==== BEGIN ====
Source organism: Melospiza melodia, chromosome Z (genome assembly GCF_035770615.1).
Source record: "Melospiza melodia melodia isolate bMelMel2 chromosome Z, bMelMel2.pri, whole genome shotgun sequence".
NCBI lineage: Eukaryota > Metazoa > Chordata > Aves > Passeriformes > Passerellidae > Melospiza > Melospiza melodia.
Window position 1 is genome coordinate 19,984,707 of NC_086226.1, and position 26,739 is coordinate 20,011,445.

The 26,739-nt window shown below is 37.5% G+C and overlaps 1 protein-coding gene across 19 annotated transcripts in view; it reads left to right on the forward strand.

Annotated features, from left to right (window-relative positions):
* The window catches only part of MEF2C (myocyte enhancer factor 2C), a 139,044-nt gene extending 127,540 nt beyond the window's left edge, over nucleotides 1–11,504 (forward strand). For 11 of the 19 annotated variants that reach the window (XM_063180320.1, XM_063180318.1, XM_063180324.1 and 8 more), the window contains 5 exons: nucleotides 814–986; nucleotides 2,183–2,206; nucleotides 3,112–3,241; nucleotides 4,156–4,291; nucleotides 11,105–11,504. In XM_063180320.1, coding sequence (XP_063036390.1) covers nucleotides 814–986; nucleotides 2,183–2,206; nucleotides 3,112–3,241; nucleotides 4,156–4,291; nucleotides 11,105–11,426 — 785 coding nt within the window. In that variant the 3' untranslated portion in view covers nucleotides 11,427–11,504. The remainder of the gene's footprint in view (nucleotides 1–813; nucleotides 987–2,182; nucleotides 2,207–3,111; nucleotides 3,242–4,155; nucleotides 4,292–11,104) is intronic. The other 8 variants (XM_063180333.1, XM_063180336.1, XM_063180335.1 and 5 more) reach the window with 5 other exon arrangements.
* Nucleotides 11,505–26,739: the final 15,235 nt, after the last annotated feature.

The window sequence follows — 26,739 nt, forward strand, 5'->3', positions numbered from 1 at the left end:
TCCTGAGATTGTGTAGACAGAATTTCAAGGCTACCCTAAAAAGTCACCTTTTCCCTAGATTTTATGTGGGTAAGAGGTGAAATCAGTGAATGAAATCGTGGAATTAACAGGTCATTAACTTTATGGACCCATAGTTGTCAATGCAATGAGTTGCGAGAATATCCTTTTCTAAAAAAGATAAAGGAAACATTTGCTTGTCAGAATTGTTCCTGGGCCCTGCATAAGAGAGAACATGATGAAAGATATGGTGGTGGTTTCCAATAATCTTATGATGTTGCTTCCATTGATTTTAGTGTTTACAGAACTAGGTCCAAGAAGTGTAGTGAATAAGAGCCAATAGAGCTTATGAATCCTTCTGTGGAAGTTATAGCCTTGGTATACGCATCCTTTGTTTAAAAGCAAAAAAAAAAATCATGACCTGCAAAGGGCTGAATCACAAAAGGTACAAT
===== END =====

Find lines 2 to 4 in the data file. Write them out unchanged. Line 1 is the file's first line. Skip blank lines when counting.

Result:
Source record: "Melospiza melodia melodia isolate bMelMel2 chromosome Z, bMelMel2.pri, whole genome shotgun sequence".
NCBI lineage: Eukaryota > Metazoa > Chordata > Aves > Passeriformes > Passerellidae > Melospiza > Melospiza melodia.
Window position 1 is genome coordinate 19,984,707 of NC_086226.1, and position 26,739 is coordinate 20,011,445.